# How to find all the pairs satisfying a relation?

I am stuck with a question about relations which I have stated below.

$A$ and $B$ are sets of real numbers and $aRb$ iff $2a+3b=6$. Find the domain and range of $R$.

Now the problem I am facing is that there can be numerous pairs which satisfy this relationship. Here are some,

$(0,2), (3,0), (2,3/2), \ldots$

But the problem is that how will I calculate the domain and range for this? Is there any other way I can find the domain and range? Or maybe another way to find all the pairs that satisfy the relation?

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I have made some edits, primarily setting the math in latex and also removing the scroll bar that was present. I also edited the question, since I thought "relation" is a crisper word than "relationship" which doesn't have a formal meaning. Hope these edits are ok. They will be visible only after they are peer-reviewed. –  Srivatsan Jul 31 '11 at 4:42
@Srivatsan: Thanks –  Fahad Uddin Jul 31 '11 at 4:49
The question isn't well defined as it stands. Everyone has answered this question as if R is a relation defined on the reals, but it seems to me as if R is meant to be defined on A and B. Now, if A = B = [0,1], for example, the situation is very different! –  Billy Jul 31 '11 at 5:29

• What's the definition of relations? And what's $R$ in your case?
• What are the definitions of "domain" and "range" for a relation? Can you see how the definitions work in your question?
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Relations are sets having some link within. Here all the points satisfying the equation belong to the relation. Domain being all the 'a' values and Range is all the 'b' values of the relation.Oh, I got it :) Both of them should be equal to the set of real numbers ? –  Fahad Uddin Jul 31 '11 at 5:12
@fahad: According to this wiki article about binary relation, yes. –  Jack Jul 31 '11 at 15:36

Hint: Can there be an $x$ such that $\forall y \in \mathbb {R}: (x,y) \not \in R$?

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No, there can not be a 'x' whose pair does not satisfy this relation. But still the problem remains about how do I find its domain and range? –  Fahad Uddin Jul 31 '11 at 4:51
As it has infinite values so shouldn't the domain and range be infinity? –  Fahad Uddin Jul 31 '11 at 4:52
@fahad Domain and Range of a relation are sets, not numbers (I am thinking of $\infty$ here as a number). You are thinking of the cardinalities of the domain and range, not the sets themselves. –  Srivatsan Jul 31 '11 at 4:55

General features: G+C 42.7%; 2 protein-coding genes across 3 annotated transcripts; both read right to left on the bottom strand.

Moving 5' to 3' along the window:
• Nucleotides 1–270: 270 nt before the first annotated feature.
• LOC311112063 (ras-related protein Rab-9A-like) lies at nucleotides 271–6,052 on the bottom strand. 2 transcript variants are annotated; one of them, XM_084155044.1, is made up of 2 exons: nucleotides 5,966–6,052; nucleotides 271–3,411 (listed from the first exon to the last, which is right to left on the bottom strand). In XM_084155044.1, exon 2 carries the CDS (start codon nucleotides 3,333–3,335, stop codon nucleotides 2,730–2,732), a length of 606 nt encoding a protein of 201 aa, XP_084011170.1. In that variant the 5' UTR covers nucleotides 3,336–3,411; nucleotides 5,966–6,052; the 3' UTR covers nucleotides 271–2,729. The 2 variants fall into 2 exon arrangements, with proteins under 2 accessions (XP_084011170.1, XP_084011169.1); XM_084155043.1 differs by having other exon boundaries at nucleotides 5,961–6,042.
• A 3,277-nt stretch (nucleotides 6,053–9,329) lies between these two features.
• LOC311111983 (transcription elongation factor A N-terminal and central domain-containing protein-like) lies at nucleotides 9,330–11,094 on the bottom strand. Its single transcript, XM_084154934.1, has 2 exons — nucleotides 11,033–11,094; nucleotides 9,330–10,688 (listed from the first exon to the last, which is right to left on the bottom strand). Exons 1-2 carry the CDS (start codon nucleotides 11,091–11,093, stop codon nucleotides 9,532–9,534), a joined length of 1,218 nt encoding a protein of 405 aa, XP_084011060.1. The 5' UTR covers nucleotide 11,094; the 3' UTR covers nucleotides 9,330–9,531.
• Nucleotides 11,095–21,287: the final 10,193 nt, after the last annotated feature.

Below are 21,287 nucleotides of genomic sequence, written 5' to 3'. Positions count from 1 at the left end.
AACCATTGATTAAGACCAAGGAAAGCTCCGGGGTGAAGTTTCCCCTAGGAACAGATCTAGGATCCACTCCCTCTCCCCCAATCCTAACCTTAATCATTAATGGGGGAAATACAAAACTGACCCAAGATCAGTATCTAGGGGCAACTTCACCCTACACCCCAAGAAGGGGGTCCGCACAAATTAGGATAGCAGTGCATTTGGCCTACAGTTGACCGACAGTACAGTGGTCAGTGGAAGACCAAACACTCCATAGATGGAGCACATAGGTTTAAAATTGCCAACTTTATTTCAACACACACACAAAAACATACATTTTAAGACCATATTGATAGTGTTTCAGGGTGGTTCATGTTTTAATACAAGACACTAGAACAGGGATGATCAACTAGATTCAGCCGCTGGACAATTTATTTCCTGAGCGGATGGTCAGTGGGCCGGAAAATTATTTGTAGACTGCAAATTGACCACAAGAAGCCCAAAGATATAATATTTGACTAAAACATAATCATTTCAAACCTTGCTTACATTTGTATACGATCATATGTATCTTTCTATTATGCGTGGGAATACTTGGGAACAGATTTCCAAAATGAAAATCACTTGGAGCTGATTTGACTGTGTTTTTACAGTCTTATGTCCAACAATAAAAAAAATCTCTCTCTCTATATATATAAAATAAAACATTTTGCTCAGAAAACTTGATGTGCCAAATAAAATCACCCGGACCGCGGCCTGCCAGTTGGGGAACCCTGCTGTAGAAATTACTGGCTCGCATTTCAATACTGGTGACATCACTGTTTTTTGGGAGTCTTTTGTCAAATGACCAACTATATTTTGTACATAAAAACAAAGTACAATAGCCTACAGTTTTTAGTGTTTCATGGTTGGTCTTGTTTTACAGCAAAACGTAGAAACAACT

@fahad Your question should probably read "As it has infinitely many values, shouldn't the domain and range be infinite?", the important corrections being the changes of the use "infinite" and "infinity". In the first, it doesn't have "infinite values", which would mean values that are infinitely large (such elements don't exist in this context). In the second, the domain and ranges are not "infinity", which is a noun describing some mathematical object, but "infinite", which is an adjective describing how many (cardinality as Srivatsan said). So yes, the domain and range are infinite, but... –  Quinn Culver Jul 31 '11 at 5:08
@fahad ...that still doesn't tell you what they are, which is what your question asked. (Note that when I said "Your question should probably read...", I was referring to your question here in the comments below Ross's answer, not your original question.) –  Quinn Culver Jul 31 '11 at 5:09

For any a you give me, I can give you a b value such that 3b + 2a = 6. In fact, if you give me $a$, then I can give you $\dfrac{ 6 - 2a}{3}$ as b. And it will satisfy your relationship. So both a and b are unbounded.

These are the exact values that fall on the line $y = 2 - \frac{2}{3} x$. In fact, this is even a motivating definition of what it means to be a line.

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Thankyou for the informative answer. –  Fahad Uddin Jul 31 '11 at 14:33